Three years after its introduction in Europe, the "hot" Abarth version of Fiat's 500 is launching in North America. And with it comes a MultiAir cylinder head, a unique exhaust system, and engine changes aimed at increasing durability and efficiency.
"North America is the first application for the MultiAir turbocharged engine in a Fiat 500 Abarth," Michael Vincent, Platform Manager for Chrysler Group's FIRE (Fully Integrated Robotized Engine) engine family, said in an interview with AEI during the car's recent U.S. media introduction.
Abarth is Fiat's in-house performance tuning group. Its engineers first applied their powertrain and chassis magic to the new-generation Cinquecento (500) for the 2009 model year. (See Although the earlier Abarth 500 also used a FIRE-based turbocharged 1.4-L engine with dual intercoolers, it did not employ the MultiAir head.
The 2012 version produces a claimed 160 hp (119 kW) at 5500 rpm and 170 lb·ft (230 N·m) between 2600 to 4100 rpm. The ratings, which are certified in accordance with SAE J1349, represent a 59% increase in power and 70% increase in torque over the 500's naturally aspirated MultiAir base engine.
Fiat's proprietary MultiAir cylinder head features continuously variable intake valve timing and lift control using an electro-hydraulic solenoid, rather than fixed camshaft lobes. The system improves torque and efficiency by significantly reducing pumping losses, using the intake valves to throttle the engine, Vincent explained.
The ability to control individual cylinders gives MultiAir greater flexibility than some competitor systems. (See also
Creating a "wicked" exhaust note
Beyond the addition of MultiAir technology, the "changes to the engine were regulatory-driven—such as meeting U.S. requirements for onboard diagnostics (OBD II)—and market-driven," said Vincent.
Synthetic 5W-40 oil is recommended for the turbocharged engine, but engineers anticipate that not all vehicle owners will adhere to the suggested guidelines.
"We changed the specification of the piston design by going with an anodized piston top-land and ring groove to make the piston more robust against various types of oils," he noted.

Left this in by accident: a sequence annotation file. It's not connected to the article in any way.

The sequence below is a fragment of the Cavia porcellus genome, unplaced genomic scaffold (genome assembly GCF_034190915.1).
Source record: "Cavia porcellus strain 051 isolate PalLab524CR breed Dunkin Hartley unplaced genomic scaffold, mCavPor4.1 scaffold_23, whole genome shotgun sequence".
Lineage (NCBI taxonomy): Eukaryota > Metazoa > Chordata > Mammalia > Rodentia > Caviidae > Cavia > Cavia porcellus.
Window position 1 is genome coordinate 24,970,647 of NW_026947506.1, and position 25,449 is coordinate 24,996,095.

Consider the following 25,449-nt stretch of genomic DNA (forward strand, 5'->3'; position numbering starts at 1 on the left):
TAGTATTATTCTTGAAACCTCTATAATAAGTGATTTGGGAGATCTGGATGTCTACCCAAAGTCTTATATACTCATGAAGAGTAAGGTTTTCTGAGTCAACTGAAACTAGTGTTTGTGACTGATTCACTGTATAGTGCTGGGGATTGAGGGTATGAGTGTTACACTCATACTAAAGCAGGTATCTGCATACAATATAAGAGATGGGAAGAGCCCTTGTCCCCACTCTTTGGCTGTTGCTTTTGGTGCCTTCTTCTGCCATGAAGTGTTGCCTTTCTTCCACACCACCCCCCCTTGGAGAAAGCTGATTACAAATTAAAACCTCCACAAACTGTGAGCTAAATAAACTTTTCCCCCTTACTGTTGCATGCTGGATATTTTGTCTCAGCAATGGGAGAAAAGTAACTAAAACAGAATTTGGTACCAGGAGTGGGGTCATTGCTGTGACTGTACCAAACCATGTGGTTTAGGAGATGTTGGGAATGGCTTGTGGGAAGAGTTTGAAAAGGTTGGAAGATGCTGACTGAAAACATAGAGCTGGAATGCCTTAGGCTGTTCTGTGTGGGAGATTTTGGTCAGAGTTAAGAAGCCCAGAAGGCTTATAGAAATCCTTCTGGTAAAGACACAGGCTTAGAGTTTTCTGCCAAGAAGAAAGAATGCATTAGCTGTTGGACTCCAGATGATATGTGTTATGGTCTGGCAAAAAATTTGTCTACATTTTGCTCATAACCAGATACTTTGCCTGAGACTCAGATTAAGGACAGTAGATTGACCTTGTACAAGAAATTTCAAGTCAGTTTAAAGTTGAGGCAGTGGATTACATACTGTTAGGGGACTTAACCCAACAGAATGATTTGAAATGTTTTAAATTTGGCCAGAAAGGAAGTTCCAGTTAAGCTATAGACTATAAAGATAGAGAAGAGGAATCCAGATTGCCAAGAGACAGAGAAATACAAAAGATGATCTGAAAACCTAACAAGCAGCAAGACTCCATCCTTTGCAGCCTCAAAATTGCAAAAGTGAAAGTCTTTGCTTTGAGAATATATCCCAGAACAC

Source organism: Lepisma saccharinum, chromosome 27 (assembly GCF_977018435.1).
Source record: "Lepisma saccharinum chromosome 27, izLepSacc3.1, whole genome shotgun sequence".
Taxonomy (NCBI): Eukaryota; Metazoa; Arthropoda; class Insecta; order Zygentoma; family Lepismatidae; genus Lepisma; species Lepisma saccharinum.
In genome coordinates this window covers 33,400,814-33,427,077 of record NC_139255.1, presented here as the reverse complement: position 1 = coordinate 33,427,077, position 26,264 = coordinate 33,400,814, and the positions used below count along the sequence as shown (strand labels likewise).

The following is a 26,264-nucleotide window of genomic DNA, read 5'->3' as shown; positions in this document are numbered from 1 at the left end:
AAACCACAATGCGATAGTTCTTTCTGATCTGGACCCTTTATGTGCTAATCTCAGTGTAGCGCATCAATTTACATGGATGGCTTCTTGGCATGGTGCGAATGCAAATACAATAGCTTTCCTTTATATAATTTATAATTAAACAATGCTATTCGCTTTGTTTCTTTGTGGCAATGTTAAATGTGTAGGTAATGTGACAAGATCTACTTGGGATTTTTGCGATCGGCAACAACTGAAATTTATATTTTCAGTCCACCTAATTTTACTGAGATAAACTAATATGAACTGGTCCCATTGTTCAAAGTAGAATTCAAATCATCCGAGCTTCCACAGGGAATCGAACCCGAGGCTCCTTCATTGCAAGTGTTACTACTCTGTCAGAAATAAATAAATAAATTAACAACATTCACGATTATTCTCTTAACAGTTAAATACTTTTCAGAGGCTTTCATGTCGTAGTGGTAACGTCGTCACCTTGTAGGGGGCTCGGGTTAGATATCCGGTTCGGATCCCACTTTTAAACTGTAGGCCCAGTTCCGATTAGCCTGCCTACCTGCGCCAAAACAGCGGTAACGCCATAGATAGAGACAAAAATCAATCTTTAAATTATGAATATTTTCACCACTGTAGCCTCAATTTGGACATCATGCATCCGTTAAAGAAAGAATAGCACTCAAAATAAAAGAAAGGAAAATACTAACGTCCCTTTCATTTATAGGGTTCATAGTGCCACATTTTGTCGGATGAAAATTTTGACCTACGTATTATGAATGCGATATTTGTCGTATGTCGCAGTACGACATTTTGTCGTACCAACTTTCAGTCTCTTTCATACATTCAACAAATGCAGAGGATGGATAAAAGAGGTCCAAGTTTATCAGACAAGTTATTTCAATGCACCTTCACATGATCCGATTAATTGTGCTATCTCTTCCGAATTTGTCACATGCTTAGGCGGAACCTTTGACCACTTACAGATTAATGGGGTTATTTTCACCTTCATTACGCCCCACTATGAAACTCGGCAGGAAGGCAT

Drivers of other vehicles who end up behind a North American-market 500 Abarth on the open road will hear a unique exhaust signature that is different from that of the European-spec model.
"Sound is very important to the DNA of the car, as [brand founder] Karl Abarth got his start doing custom exhausts," Daniel Fry, Vehicle Development Lead, told AEI. He said the goal was to make the North American version "a little more wicked," so engineers used analytical modeling to help select the appropriate acoustic profile for the exhaust system.
Prototype exhaust parts were built and sound-tested. And, technical specialists evaluated various exhaust tones, including those of the Dodge Viper and Neon SRT.
"We probably tried 12 to 14 configurations for the muffler on the car, but what we went with is no muffler at all. It's an enlarged pipe diameter, even in comparison to Europe's Fiat 500 Abarth," said Fry. Over the length of the car, the cold-end exhaust system bends 10 times and changes its diameter five times, according to Fry.
The North American-sold Fiat 500 Abarth uses the same muffler housing as its European counterpart. "We retained the muffler housing under the rear fascia," Fry said. "It has a useful purpose because it guides the underbody air up and into the rear diffuser portion of the rear fascia, thereby helping to reduce vehicle drag and rear lift."
North America's winter thermal extremes prompted Abarth product planners to offer an engine block heater in the car's cold weather package, as well as specific engine modifications.
"It's not uncommon to see temperatures as low as -40º F in Yellowknife and other far-northern towns in Canada," Vincent noted. "Since the engine uses electro-hydraulic solenoid controls, we had to make the electronic solenoids and the correlating hardware more robust in order for the system to operate in very extreme temperatures."
NAFTA sourcing
The Abarth 500 is assembled at Chrysler's Toluca, Mexico, plant, so a majority of the more than 150 individual engine components were re-sourced to suppliers in Mexico, the U.S., and Canada, based on design specifications from Fiat Powertrain in Italy. Component re-sourcing enables Chrysler to meet the North American Free Trade Agreement (NAFTA) content requirements for vehicles built and sold in the region.
Because supplier production processes can vary, modifications are granted if the change does not alter the original specification's intentions.
"One of our goals is to have an interchangeable supply base," Vincent explained. "We want compatibility between NAFTA and European suppliers. So if there's a disaster like the 2011 tsunami and ensuing nuclear plant crisis in Japan, or other problems that knock out supplier production, we have a strategy in place.
"That's why we're maintaining component commonality as much as possible," he said.